|Title||The Coronal Properties of the High-Metallicity G IV-V Star 11 LMi (HD 82885)|
|Author||Dr STEPHEN DRAKE|
|Description||The coronal abundances of late-type stars have been found to show at least 3 different patterns (the First Ionization Potential (FIP) effect, the Inverse-FIP effect, and an intermediate pattern), which appear to be mostly controlled by the level of stellar activity. The influence of stellar metallicity on stellar coronal properties is still unclear, since most of the stars with well-studied coronal spectra have photospheric abundances similar to (or assumed to be) the solar photospheric values. We propose to use XMM-Newton to observe 11 LMi (= HD 82885), a known X-ray source, which has 2.0-2.5 times solar photospheric abundances, in order to study the effect of the high underlying metallicity on the temperature structure and abundances of its coronal plasma.|
|Publication||No observations found associated with the current proposal|
|Instrument||EMOS1, EMOS2, EPN, OM, RGS1, RGS2|
|Mission Description||The European Space Agency's (ESA) X-ray Multi-Mirror Mission (XMM-Newton) was launched by an Ariane 504 on December 10th 1999. XMM-Newton is ESA's second cornerstone of the Horizon 2000 Science Programme. It carries 3 high throughput X-ray telescopes with an unprecedented effective area, and an optical monitor, the first flown on a X-ray observatory. The large collecting area and ability to make long uninterrupted exposures provide highly sensitive observations.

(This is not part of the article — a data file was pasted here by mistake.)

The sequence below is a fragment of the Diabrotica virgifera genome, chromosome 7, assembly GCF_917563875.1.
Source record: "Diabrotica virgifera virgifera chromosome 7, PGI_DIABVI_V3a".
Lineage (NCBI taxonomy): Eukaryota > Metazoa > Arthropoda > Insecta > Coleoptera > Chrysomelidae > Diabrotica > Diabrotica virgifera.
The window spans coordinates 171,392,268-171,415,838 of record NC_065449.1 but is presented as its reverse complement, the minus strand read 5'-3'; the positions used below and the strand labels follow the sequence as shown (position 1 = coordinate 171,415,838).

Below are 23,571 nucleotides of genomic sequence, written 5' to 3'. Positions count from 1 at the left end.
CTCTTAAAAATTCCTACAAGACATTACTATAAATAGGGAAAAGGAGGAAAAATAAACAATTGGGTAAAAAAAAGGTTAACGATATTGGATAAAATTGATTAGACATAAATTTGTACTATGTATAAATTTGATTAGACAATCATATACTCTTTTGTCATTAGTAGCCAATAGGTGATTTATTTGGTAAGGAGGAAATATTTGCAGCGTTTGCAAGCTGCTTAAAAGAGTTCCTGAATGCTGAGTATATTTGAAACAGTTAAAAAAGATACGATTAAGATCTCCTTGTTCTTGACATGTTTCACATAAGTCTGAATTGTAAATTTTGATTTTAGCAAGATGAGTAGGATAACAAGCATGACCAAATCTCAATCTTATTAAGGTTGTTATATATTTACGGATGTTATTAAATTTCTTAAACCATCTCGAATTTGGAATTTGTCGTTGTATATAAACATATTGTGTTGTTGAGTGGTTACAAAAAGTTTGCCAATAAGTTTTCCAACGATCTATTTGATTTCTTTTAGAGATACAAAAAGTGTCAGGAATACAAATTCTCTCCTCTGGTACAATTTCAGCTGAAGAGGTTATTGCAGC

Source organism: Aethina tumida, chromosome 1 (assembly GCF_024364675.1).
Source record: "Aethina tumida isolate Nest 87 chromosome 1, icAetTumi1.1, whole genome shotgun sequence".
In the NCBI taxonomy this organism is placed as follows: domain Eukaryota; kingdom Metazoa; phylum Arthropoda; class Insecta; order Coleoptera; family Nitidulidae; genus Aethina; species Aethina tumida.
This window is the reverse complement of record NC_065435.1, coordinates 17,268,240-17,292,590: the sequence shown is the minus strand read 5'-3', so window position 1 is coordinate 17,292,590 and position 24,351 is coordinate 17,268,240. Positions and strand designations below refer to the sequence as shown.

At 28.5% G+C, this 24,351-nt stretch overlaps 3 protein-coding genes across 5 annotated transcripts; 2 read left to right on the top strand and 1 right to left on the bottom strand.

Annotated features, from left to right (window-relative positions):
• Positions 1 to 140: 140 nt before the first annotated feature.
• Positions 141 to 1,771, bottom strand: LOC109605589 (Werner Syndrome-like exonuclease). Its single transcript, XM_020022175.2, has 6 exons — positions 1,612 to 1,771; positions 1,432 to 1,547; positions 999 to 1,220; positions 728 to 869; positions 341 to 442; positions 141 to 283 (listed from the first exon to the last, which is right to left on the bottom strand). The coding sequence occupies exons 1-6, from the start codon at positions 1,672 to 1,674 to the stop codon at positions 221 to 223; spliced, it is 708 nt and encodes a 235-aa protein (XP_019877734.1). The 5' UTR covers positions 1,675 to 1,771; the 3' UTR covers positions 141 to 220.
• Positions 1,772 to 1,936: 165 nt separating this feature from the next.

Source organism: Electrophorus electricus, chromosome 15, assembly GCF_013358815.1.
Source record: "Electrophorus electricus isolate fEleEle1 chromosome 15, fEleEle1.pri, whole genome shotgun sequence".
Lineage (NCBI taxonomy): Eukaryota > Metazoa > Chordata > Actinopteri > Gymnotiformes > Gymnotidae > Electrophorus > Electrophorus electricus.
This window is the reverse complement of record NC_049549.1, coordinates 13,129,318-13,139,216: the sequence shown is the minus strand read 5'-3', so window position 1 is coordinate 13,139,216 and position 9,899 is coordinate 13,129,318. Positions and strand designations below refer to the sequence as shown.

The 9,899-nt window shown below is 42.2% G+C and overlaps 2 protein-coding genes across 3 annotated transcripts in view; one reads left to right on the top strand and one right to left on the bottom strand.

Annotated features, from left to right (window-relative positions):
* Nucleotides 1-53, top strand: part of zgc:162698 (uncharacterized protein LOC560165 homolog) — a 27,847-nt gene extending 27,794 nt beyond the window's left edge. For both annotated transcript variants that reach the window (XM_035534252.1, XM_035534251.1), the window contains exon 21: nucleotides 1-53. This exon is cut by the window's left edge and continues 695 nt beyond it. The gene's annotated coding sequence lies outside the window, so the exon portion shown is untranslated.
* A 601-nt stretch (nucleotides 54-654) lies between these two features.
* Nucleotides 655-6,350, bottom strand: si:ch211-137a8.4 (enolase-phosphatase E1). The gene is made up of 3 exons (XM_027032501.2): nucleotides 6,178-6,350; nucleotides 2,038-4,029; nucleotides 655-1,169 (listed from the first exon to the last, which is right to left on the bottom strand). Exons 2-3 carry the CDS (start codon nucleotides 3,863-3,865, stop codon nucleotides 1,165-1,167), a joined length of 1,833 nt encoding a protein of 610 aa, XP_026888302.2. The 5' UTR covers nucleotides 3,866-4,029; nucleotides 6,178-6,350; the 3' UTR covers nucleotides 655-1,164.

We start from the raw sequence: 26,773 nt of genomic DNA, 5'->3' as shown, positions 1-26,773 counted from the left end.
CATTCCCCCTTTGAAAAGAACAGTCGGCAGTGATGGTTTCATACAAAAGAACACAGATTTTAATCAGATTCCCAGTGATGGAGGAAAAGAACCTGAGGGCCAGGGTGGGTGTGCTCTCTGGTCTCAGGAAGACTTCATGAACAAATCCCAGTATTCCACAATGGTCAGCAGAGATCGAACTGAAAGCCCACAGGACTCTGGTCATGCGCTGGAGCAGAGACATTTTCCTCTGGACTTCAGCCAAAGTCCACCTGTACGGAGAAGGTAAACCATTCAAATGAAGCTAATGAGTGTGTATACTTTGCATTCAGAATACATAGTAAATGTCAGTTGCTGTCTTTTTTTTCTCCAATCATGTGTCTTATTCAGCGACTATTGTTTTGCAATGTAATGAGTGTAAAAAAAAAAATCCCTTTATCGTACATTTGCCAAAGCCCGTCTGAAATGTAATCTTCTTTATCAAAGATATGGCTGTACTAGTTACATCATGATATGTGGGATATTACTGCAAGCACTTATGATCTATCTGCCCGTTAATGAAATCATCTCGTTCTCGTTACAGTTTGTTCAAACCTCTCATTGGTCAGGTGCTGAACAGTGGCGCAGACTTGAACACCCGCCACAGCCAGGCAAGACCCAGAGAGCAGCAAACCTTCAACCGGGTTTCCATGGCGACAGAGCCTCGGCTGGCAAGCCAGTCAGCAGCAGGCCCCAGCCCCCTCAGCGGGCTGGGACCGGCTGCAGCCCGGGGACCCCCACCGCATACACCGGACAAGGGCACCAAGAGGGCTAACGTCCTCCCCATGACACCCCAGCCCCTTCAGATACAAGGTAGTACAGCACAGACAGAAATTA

Since Earth's atmosphere blocks out all X-rays, only a telescope in space can detect and study celestial X-ray sources. The XMM-Newton mission is helping scientists to solve a number of cosmic mysteries, ranging from the enigmatic black holes to the origins of the Universe itself. Observing time on XMM-Newton is being made available to the scientific community, applying for observational periods on a competitive basis.
|Publisher And Registrant||European Space Agency|
|Credit Guidelines||European Space Agency, 2010-05-27T00:00:00Z, 060229, 17.56_20190403_1200. https://doi.org/10.5270/esa-pbv5ucl|